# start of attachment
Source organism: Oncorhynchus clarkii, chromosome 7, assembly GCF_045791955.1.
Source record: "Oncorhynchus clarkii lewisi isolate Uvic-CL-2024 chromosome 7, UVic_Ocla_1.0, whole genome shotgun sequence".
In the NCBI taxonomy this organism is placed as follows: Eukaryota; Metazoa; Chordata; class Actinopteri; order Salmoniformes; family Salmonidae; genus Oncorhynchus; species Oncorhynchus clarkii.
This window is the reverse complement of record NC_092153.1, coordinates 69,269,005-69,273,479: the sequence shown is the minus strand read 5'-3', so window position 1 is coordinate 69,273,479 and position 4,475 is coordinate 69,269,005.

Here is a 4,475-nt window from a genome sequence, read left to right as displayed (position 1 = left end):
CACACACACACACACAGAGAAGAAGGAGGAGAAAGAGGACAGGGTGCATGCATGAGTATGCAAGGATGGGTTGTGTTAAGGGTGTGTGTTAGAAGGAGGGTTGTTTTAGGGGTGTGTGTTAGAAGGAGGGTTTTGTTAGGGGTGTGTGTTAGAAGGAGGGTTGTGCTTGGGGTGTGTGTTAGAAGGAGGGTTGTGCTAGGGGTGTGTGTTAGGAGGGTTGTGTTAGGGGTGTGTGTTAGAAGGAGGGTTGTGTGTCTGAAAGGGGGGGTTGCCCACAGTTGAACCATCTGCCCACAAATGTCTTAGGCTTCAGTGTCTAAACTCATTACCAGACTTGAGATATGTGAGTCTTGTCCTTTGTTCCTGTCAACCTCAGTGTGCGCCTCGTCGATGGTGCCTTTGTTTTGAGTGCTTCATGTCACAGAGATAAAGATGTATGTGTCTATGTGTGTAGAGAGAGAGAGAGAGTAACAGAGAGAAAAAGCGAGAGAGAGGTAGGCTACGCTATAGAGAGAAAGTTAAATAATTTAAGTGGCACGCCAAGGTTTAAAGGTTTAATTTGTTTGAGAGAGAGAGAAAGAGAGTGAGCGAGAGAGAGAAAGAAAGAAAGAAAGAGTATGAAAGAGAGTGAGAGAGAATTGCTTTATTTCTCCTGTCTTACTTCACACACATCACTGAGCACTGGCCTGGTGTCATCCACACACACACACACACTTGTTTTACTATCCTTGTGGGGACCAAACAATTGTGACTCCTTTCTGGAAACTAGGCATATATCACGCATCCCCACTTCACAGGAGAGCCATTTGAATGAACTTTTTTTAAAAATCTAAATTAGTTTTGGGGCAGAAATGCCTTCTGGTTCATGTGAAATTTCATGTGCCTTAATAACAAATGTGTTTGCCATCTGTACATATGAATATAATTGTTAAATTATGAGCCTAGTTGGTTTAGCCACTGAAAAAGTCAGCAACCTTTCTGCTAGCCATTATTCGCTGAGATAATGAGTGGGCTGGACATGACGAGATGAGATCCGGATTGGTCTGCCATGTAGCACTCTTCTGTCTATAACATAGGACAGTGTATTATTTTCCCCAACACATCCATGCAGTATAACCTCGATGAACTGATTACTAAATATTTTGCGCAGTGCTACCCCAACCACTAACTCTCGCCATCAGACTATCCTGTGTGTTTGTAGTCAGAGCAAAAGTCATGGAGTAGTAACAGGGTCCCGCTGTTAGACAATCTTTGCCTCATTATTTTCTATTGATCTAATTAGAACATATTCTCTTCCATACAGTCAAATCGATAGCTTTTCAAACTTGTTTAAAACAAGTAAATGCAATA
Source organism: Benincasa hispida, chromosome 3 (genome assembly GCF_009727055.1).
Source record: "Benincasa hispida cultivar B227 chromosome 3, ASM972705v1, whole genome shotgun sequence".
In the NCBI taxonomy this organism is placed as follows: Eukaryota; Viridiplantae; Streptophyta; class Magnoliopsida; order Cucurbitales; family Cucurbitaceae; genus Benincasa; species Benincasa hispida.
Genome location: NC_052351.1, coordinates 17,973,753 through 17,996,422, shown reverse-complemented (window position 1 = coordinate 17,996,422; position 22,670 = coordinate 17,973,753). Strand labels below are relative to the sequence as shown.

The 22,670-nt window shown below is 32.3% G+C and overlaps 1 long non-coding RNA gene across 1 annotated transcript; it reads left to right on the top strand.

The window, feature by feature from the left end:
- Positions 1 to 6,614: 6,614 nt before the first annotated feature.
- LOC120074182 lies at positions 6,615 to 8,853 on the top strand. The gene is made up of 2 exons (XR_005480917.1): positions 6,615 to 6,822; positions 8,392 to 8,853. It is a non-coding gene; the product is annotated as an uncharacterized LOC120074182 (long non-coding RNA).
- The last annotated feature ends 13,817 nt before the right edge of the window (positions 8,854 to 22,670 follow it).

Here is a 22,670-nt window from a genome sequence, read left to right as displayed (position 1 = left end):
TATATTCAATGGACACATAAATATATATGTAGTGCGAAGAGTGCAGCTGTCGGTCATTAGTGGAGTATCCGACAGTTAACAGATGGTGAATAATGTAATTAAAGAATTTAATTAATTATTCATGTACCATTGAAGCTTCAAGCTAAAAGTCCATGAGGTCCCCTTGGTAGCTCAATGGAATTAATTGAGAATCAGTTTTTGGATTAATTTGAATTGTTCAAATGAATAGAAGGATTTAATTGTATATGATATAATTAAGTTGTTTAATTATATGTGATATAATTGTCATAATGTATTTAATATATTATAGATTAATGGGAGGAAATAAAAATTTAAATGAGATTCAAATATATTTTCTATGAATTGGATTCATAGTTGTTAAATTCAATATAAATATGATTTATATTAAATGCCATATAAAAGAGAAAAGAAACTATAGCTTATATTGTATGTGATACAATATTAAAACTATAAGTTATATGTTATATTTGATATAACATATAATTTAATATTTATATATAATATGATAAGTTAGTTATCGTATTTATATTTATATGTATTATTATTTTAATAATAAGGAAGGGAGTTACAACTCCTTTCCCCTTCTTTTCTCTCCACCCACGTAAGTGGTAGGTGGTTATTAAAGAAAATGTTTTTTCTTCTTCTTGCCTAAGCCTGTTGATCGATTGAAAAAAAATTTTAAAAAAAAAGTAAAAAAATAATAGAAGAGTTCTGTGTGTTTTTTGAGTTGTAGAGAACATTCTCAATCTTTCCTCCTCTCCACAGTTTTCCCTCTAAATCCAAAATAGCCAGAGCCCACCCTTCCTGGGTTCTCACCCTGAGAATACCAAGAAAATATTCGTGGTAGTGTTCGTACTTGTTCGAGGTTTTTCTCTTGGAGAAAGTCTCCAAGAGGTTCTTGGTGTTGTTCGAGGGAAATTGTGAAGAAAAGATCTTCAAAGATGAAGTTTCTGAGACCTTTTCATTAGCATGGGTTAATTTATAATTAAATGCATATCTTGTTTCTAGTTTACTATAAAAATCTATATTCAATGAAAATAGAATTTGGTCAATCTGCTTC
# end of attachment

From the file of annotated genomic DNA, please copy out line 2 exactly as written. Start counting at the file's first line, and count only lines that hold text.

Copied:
Source record: "Oncorhynchus clarkii lewisi isolate Uvic-CL-2024 chromosome 7, UVic_Ocla_1.0, whole genome shotgun sequence".